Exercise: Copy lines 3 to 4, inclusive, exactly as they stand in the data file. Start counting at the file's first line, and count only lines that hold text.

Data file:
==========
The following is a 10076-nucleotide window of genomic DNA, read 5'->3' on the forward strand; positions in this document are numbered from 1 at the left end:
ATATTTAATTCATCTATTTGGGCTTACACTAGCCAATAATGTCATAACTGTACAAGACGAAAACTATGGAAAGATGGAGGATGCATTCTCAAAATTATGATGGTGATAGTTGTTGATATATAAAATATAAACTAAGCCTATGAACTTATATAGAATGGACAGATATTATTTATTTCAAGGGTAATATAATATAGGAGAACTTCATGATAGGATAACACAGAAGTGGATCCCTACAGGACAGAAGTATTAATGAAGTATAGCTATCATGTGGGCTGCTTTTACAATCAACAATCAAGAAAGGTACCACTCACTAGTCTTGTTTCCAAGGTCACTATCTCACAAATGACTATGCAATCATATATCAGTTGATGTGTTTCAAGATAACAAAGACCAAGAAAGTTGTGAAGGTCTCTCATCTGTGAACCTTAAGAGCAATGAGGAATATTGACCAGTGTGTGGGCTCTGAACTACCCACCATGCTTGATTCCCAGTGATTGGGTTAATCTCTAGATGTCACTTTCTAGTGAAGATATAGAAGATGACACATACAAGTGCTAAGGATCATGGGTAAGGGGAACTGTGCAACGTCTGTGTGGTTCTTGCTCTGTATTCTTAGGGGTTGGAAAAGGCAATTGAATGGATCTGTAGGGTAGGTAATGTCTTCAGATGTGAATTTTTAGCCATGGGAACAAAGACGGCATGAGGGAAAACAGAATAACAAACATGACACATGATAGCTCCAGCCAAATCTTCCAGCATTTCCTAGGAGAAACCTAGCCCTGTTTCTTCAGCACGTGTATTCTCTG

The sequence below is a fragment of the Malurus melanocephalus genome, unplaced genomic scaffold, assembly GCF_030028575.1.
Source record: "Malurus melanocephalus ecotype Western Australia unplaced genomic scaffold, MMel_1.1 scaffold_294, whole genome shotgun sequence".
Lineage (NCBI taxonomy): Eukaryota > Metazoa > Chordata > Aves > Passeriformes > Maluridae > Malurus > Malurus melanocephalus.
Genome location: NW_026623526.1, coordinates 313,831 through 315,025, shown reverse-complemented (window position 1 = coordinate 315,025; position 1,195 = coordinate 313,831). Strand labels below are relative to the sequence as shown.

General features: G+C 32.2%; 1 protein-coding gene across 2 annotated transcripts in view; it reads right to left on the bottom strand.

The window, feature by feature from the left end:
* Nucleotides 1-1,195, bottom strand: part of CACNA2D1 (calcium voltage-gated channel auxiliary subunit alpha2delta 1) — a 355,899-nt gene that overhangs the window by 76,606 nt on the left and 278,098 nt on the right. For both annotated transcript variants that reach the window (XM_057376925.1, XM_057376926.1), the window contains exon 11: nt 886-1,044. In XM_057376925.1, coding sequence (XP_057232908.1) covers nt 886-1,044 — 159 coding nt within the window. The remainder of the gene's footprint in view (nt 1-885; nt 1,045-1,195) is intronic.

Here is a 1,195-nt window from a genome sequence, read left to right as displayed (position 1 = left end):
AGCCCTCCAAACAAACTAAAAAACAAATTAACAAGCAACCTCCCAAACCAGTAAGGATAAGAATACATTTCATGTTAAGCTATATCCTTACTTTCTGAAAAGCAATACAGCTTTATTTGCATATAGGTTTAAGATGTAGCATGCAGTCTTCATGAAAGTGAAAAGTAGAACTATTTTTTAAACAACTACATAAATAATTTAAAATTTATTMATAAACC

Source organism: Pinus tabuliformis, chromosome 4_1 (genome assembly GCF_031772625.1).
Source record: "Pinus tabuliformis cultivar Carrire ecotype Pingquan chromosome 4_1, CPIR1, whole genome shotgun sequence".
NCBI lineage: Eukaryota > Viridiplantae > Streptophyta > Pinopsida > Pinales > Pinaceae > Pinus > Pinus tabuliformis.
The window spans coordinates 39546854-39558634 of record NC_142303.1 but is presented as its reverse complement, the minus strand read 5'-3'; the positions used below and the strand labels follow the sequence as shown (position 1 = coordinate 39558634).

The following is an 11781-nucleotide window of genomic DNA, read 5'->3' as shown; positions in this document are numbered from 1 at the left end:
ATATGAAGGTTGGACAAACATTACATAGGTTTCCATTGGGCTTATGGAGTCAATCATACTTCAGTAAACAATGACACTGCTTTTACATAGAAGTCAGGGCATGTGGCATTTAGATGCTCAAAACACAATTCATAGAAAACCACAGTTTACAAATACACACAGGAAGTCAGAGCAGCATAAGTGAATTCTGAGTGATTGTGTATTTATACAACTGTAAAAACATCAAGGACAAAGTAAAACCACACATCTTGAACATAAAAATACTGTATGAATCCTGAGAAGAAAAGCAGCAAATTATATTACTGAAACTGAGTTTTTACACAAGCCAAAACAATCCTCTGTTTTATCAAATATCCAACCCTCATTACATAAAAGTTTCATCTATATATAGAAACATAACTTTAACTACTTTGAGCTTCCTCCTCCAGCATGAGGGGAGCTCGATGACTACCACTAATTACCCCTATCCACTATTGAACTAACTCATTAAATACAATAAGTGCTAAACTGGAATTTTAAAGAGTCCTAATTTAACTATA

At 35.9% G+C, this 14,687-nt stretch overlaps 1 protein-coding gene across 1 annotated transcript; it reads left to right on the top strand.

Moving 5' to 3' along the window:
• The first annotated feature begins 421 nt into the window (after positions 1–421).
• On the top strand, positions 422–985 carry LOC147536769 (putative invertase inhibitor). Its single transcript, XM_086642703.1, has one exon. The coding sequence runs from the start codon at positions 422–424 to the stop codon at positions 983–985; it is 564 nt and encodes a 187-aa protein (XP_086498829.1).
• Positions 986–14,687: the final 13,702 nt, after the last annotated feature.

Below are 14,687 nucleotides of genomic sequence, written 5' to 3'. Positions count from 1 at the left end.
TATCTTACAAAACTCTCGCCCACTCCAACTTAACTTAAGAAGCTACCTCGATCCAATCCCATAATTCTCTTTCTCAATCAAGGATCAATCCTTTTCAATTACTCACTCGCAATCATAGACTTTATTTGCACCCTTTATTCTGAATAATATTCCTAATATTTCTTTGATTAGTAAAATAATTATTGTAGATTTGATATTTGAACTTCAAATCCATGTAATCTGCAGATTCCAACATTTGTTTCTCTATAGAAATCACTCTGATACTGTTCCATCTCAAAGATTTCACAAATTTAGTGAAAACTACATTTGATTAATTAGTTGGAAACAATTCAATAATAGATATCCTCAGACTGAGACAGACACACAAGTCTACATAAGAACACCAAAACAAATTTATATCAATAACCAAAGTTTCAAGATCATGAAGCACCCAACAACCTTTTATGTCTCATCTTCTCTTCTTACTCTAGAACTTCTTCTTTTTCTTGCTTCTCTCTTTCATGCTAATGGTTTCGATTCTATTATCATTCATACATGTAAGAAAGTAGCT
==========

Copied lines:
The sequence below is a fragment of the Malurus melanocephalus genome, unplaced genomic scaffold, assembly GCF_030028575.1.
Source record: "Malurus melanocephalus ecotype Western Australia unplaced genomic scaffold, MMel_1.1 scaffold_294, whole genome shotgun sequence".